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It’s Teacher Appreciation Week, which means that, all week, the desks of elementary school teachers will be covered in apples, macaroni pictures, and Starbucks gift cards. But college is a little different. For one, most of your professors probably don’t want your macaroni pictures—unless they have a weird sense of humor. Secondly, your parents probably took care of the financial aspects of elementary teacher gifts—and you’re probably broke. So how are you supposed to show your favorite professors the appreciation they definitely deserve when you’re the one begging for coffee money? Don’t worry—we’ve got you covered.
Do the Reading.
In the words of my fellow English major, the incomparable John Mulaney: “I paid $250,000 to have someone tell me to read Jane Eyre, and then I didn’t.” I’m not going to sit here and lie to you: I absolutely did not read some of the things I was told to read in college. (Sorry, Mom and Dad—Plato is just a nightmare.) But you know why professors ask you to read things, be they the assigned books or those impossibly thick packets of supplementary articles? Mostly it’s because they’re excited to share that information with you. Professors usually teach something they find interesting—that’s how it works. They want you to like the subject as much as they do. A student actually reading that 20-page New Yorker article they passed around last week and pointing out what about it caught their interest is such an exciting feeling for a professor and an awesome way for you to show that you appreciate the efforts they make towards your education.
Participate in the Class Discussion.
This kind of goes hand-in-hand with the above point. There are usually a handful of people who can’t or won’t shut up during a class discussion (guilty), but professors absolutely notice the folks that don’t say much during class. If you usually sit on the sidelines, either because you’re absorbing what’s being said or because you’ve got Facebook open on your laptop, try contributing to the discussion this week. You’ll probably be able to watch your professor’s face light up with excitement that you’re taking part. Engaging students is a tough job for any professor, so try meeting them halfway this week.
Visit Their Office Hours.
You don’t really need a reason to visit a professor’s office hours. If you’ve got a question about an upcoming paper or don’t understand a concept they went over in class, office hours would be a great place to find answers. But, so long as they’re not busy helping other students (and they’re often not—you might be shocked at how few students take advantage of office hours), you really can just show up and say “Hi.” Professors are intelligent and interested in their students—that’s why they’re professors and part of what makes most of them excellent conversationalists. You don’t even have to talk about school if you don’t want to—chats with my French professor usually wound up being about our mutual love of Benedict Cumberbatch rather than anything français. So just go—get to know them, and I’ll bet your classroom experience with them improves, too.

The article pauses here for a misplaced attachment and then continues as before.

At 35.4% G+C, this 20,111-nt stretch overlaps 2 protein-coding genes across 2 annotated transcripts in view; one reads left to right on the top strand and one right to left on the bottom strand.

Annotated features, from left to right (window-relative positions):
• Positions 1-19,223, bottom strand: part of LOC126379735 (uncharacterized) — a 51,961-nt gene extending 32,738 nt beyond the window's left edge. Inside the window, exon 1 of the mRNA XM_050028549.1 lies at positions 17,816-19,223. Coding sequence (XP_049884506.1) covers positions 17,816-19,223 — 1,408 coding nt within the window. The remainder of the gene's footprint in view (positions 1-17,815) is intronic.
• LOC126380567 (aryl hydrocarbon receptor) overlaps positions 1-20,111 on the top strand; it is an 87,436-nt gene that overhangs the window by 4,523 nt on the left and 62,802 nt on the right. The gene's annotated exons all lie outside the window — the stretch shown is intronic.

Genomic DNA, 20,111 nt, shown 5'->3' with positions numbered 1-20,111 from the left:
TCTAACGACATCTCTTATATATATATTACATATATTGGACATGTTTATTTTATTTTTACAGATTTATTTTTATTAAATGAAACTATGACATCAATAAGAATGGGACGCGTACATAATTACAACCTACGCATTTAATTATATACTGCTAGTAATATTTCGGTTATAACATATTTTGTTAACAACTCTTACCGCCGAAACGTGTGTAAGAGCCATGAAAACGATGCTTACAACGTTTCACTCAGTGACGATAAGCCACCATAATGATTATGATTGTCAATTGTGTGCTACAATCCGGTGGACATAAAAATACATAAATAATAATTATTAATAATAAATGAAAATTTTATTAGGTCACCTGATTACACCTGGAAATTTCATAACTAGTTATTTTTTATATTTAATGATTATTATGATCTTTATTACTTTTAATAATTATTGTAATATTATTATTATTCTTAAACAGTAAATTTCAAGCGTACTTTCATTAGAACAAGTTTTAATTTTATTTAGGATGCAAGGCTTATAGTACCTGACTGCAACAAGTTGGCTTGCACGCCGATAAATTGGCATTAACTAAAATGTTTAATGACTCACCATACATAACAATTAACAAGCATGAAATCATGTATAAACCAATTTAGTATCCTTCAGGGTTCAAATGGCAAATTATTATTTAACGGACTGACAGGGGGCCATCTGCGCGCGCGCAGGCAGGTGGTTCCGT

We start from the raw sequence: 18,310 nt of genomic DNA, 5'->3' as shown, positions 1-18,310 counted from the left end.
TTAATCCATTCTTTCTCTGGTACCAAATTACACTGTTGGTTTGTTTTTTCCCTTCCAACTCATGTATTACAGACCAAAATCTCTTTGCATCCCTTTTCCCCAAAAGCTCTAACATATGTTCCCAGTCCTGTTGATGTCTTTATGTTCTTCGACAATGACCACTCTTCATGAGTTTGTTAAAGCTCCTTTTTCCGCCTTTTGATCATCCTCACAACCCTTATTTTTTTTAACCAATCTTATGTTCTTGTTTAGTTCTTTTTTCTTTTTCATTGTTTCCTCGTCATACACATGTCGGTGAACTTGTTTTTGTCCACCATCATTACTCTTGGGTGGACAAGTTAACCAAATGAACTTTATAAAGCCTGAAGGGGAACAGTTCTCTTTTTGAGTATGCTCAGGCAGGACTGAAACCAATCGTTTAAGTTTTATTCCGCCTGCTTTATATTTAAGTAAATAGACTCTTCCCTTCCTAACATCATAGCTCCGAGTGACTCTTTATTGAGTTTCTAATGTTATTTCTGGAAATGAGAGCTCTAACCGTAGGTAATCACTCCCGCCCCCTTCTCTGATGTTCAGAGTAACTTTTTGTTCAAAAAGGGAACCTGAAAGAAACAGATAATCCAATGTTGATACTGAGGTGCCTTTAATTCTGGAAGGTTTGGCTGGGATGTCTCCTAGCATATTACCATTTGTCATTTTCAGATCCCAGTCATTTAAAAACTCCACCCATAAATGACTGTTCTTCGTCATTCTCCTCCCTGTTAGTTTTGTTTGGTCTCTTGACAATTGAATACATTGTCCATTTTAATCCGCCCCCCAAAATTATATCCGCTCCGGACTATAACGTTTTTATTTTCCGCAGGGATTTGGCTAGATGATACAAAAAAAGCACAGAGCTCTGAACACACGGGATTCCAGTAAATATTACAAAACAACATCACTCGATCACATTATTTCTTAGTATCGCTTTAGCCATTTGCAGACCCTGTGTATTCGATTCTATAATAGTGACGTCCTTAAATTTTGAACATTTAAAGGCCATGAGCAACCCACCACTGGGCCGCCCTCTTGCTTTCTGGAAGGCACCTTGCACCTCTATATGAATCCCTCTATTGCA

Invite Them Out.
One of my campus’ English professors was so beloved by us students that we invited him out for the department’s senior pub crawl. He kept up pretty well, too—and it was a strange, idiosyncratic delight to have someone quote Keats before a round of shots. Not all of your professors are party animals (though you might be surprised), but if you’ve got the cash to take them out for a cup of coffee or a glass of wine, I’ll bet they would really appreciate the break from the daily grind. And it’ll give you the chance to bond with them more as equals—welcome to adulthood, where you can call your teachers by their first name. The pleasure of your company and conversation is often the form of appreciation that professors appreciate most in return. Plus, two drinks costs a heck of a lot less than any amount you’d have to put on a Starbucks gift card to seem respectable.
Offer an Extra Set of Hands—Or Eyes.
Being a professor (or really a teacher of any kind) comes with a lot of busywork that can eat up time better suited to, you know, teaching students. Whether it’s photocopying readings or grading quizzes, professors could stand to have quite a bit taken off their plates. Plenty of schools have a Teacher’s Assistant program, but many smaller schools don’t—and sometimes professors in smaller departments get left out of the TA loop for lack of applicants. This would probably work best if you already know the professor in question, but if you really want to go above and beyond, offer to give them a hand around the office for an hour or two. Most professors I know would be so grateful to hand off a few tasks so they can finally get around to all those emails languishing in their inbox.
However you go about it, make sure that your professors feel appreciated this week—they go to a lot of trouble to make sure that you get the best education you can, and we’re not always as grateful as we should be for their efforts. Thanks to all you professors out there who make college such a wonderful experience for so many students, who are extraordinarily lucky to have you.
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